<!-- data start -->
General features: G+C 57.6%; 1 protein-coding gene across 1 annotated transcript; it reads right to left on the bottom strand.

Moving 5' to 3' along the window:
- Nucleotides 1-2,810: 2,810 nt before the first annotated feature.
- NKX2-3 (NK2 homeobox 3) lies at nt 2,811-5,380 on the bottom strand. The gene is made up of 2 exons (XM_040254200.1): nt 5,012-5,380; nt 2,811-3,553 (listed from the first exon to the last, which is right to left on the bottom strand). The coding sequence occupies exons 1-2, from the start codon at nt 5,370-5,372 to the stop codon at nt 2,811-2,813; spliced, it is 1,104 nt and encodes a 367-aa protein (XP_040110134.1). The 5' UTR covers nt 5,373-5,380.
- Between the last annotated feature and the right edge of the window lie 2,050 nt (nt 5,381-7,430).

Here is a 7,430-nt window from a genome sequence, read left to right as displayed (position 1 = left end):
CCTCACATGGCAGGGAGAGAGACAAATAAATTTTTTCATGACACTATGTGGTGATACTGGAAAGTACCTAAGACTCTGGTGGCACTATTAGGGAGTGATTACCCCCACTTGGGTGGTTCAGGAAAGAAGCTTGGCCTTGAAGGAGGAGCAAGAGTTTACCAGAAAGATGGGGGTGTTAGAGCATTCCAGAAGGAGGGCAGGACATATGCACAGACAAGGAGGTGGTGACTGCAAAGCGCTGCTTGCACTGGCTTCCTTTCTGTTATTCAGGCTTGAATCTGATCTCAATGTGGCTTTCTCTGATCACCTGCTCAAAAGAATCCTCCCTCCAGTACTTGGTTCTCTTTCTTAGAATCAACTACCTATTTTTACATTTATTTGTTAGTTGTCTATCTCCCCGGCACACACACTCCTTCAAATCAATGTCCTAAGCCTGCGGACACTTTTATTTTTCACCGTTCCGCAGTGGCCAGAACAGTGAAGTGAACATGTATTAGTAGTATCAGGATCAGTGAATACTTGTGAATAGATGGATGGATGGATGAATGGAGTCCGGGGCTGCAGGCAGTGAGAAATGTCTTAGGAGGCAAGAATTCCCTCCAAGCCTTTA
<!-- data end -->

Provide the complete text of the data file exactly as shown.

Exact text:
General features: G+C 57.6%; 1 protein-coding gene across 1 annotated transcript; it reads right to left on the bottom strand.

Moving 5' to 3' along the window:
- Nucleotides 1-2,810: 2,810 nt before the first annotated feature.
- NKX2-3 (NK2 homeobox 3) lies at nt 2,811-5,380 on the bottom strand. The gene is made up of 2 exons (XM_040254200.1): nt 5,012-5,380; nt 2,811-3,553 (listed from the first exon to the last, which is right to left on the bottom strand). The coding sequence occupies exons 1-2, from the start codon at nt 5,370-5,372 to the stop codon at nt 2,811-2,813; spliced, it is 1,104 nt and encodes a 367-aa protein (XP_040110134.1). The 5' UTR covers nt 5,373-5,380.
- Between the last annotated feature and the right edge of the window lie 2,050 nt (nt 5,381-7,430).

Here is a 7,430-nt window from a genome sequence, read left to right as displayed (position 1 = left end):
CCTCACATGGCAGGGAGAGAGACAAATAAATTTTTTCATGACACTATGTGGTGATACTGGAAAGTACCTAAGACTCTGGTGGCACTATTAGGGAGTGATTACCCCCACTTGGGTGGTTCAGGAAAGAAGCTTGGCCTTGAAGGAGGAGCAAGAGTTTACCAGAAAGATGGGGGTGTTAGAGCATTCCAGAAGGAGGGCAGGACATATGCACAGACAAGGAGGTGGTGACTGCAAAGCGCTGCTTGCACTGGCTTCCTTTCTGTTATTCAGGCTTGAATCTGATCTCAATGTGGCTTTCTCTGATCACCTGCTCAAAAGAATCCTCCCTCCAGTACTTGGTTCTCTTTCTTAGAATCAACTACCTATTTTTACATTTATTTGTTAGTTGTCTATCTCCCCGGCACACACACTCCTTCAAATCAATGTCCTAAGCCTGCGGACACTTTTATTTTTCACCGTTCCGCAGTGGCCAGAACAGTGAAGTGAACATGTATTAGTAGTATCAGGATCAGTGAATACTTGTGAATAGATGGATGGATGGATGAATGGAGTCCGGGGCTGCAGGCAGTGAGAAATGTCTTAGGAGGCAAGAATTCCCTCCAAGCCTTTA